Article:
These bad actors just have to try hard enough, for long enough, to find those other accounts.

That's where the automated tools come into play. The tools can hammer websites with thousands of login attempts per hour. They also can make malicious login requests look legitimate, which may make it hard to detect when these attacks are happening. 

While the success rate for any single credential-stuffing login attempt is estimated at between 0.1%, and 2%, your chances of falling victim aren't insignificant. If an automated tool can test 100,000 sets of credentials on a single website, then the yield could be between 100 and 2,000 accounts. You don't want your accounts to be among them.

It's not like there's any shortage of stolen credentials to work with. The website HaveIBeenPwned, which lets you check if a password or usernames has been exposed in a data breach, currently holds nearly 11.5 billion sets of compromised login credentials.

Major data breaches occur regularly and have impacted companies like Facebook, T-Mobile, Microsoft, Walgreens and many more. Breach can be vast —, everyone who had a LinkedIn account in 2012 had their login credentials stolen, and so did everyone who had a Yahoo account in 2013.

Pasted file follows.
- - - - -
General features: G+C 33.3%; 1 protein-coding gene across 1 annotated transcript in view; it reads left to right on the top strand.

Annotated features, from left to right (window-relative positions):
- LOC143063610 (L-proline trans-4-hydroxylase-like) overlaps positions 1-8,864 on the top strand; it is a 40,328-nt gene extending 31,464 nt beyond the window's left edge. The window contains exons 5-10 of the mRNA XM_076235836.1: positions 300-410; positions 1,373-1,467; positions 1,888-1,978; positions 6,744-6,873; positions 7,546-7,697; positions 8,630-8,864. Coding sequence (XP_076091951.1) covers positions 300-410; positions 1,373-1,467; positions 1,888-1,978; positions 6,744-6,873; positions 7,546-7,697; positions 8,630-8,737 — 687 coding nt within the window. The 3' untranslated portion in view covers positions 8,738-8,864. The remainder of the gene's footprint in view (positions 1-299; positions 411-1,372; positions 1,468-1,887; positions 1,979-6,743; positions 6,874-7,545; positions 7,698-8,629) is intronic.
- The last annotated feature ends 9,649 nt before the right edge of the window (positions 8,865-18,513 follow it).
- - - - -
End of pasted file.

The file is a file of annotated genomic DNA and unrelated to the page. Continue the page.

How to avoid credential stuffing

The most important action you can take right now — seriously, this minute — is to start changing your passwords. Start with any credentials that you use across multiple websites, ensuring that no passwords are repeated, especially if you rely on your email or a small handful of usernames. 

While you're at it, go ahead and do some password-hygiene work on accounts that contain sensitive personal information, starting with anything hackers could use to steal your identity or your money. That includes every banking or financial account, every website that has stored your credit-card number and every social-media site.

Any of your credentials could be compromised in a data breach, but using strong, unique passwords can help protect your accounts from being accessed via credential stuffing. 

Here are a few tips for protecting your online passwords